Friday, January 23, 2015

EIA: US Oil inventories at 80 year high


Coverage of EIA's weekly petroleum report here at HSN.

U.S. commercial crude oil inventories (excluding those in the Strategic Petroleum Reserve) increased by 10.1 million barrels from the previous week. 
At 397.9 million barrels, U.S. crude oil inventories are at the highest level for this time of year in at least the last 80 years. 
Total motor gasoline inventories increased by 0.6 million barrels last week, and are well above the upper limit of the average range.

Probably fair to say that inventories are up...  ;)


15 comments:

Ignacio said...

"Probably fair to say that inventories are up."

"I would say that this report is less bearish than the December reports, but perhaps not even neutral, and certainly not bullish."

Are you sure you haven't been infected by the 'analyst' disease? The language seems to be indicative of such disease! Visit the closest doctor asap before you convert into "zombie economist"!

Jokes aside, yeah seems fair to say that inventories are up. The fracking people must be feeling the heat, as well as Russia and Venezuela. The problem though is the alternative technologies suffering from the over-flooded oil market and the low prices, as this could be a hit of several year (which would make it worse in the long run).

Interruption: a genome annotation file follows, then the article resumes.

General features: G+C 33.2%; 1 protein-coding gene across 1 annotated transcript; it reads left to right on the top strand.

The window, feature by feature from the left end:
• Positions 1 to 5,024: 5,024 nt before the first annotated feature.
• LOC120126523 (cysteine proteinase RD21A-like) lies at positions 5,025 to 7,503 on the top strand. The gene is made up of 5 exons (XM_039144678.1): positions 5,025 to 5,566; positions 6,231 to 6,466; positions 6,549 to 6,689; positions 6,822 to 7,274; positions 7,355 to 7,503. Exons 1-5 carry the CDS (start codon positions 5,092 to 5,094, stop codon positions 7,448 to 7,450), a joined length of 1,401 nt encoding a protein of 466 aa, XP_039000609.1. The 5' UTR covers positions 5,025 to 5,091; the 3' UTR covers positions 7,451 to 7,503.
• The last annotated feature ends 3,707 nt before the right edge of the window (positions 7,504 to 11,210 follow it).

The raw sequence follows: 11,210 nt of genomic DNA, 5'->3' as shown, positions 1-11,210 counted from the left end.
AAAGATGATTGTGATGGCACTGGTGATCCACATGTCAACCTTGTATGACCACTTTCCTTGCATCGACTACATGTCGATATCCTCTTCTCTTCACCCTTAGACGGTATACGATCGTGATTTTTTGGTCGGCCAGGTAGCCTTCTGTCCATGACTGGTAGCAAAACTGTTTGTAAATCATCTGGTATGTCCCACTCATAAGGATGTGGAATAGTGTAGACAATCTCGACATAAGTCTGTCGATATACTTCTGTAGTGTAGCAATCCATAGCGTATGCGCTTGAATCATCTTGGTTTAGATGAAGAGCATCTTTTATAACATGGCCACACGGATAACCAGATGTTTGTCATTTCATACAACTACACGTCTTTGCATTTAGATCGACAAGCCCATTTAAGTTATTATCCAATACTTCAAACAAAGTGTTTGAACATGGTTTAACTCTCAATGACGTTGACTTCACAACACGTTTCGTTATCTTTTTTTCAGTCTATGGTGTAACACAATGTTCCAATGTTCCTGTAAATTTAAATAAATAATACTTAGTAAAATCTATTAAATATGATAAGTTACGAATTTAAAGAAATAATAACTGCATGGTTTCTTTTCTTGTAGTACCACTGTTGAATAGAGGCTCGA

Ryan Harris said...

Where are the peak oil guys now? Gregor McDonald? EIA? All those scientific and economic models from investment banks, military reports, and political activists? I wonder if they still are thinking peak oil?

They must be hiding under a rock with the hyper-inflation guys just waiting until next year, when they will be vindicated.

Los Locos. Sadly I expect the most important economic lesson about natural resources will be completely lost because they don't want to understand that humans make resources valuable, resources don't make humans valuable.

Matt Franko said...

I, ha! I should have put a ;) after the last line there.. I think inventories are off the charts literally. .. not so sure on the steel this is the first report in a while that you dont have to take Prozac immediately after reading... I would be interested in detecting a turn there as early as possible .... but honestly it sounds like sell-side bluster for now... need to see next month...